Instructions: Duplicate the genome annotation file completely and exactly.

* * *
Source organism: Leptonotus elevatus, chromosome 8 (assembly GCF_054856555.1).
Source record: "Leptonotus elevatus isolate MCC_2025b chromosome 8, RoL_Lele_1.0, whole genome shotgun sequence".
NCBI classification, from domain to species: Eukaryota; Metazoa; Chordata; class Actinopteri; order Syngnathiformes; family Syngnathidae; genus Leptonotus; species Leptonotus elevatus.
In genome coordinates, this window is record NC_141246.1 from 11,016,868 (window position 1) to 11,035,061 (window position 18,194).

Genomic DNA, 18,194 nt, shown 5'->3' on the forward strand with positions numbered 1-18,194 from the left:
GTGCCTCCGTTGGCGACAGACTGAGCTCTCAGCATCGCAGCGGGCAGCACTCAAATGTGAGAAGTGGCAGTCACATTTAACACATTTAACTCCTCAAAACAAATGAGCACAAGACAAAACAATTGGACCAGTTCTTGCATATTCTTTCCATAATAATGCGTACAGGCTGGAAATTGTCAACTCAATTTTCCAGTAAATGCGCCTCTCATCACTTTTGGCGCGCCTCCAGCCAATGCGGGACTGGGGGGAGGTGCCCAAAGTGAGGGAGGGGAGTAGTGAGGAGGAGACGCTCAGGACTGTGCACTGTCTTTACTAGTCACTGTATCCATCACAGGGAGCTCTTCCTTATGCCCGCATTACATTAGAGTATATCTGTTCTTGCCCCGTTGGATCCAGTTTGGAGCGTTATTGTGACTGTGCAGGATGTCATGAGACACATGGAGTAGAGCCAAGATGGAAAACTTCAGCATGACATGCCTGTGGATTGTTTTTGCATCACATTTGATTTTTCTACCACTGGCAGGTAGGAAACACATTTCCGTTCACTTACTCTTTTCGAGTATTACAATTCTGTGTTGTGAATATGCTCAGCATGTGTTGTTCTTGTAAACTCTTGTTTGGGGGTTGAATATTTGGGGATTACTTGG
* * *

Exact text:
Source organism: Leptonotus elevatus, chromosome 8 (assembly GCF_054856555.1).
Source record: "Leptonotus elevatus isolate MCC_2025b chromosome 8, RoL_Lele_1.0, whole genome shotgun sequence".
NCBI classification, from domain to species: Eukaryota; Metazoa; Chordata; class Actinopteri; order Syngnathiformes; family Syngnathidae; genus Leptonotus; species Leptonotus elevatus.
In genome coordinates, this window is record NC_141246.1 from 11,016,868 (window position 1) to 11,035,061 (window position 18,194).

Genomic DNA, 18,194 nt, shown 5'->3' on the forward strand with positions numbered 1-18,194 from the left:
GTGCCTCCGTTGGCGACAGACTGAGCTCTCAGCATCGCAGCGGGCAGCACTCAAATGTGAGAAGTGGCAGTCACATTTAACACATTTAACTCCTCAAAACAAATGAGCACAAGACAAAACAATTGGACCAGTTCTTGCATATTCTTTCCATAATAATGCGTACAGGCTGGAAATTGTCAACTCAATTTTCCAGTAAATGCGCCTCTCATCACTTTTGGCGCGCCTCCAGCCAATGCGGGACTGGGGGGAGGTGCCCAAAGTGAGGGAGGGGAGTAGTGAGGAGGAGACGCTCAGGACTGTGCACTGTCTTTACTAGTCACTGTATCCATCACAGGGAGCTCTTCCTTATGCCCGCATTACATTAGAGTATATCTGTTCTTGCCCCGTTGGATCCAGTTTGGAGCGTTATTGTGACTGTGCAGGATGTCATGAGACACATGGAGTAGAGCCAAGATGGAAAACTTCAGCATGACATGCCTGTGGATTGTTTTTGCATCACATTTGATTTTTCTACCACTGGCAGGTAGGAAACACATTTCCGTTCACTTACTCTTTTCGAGTATTACAATTCTGTGTTGTGAATATGCTCAGCATGTGTTGTTCTTGTAAACTCTTGTTTGGGGGTTGAATATTTGGGGATTACTTGG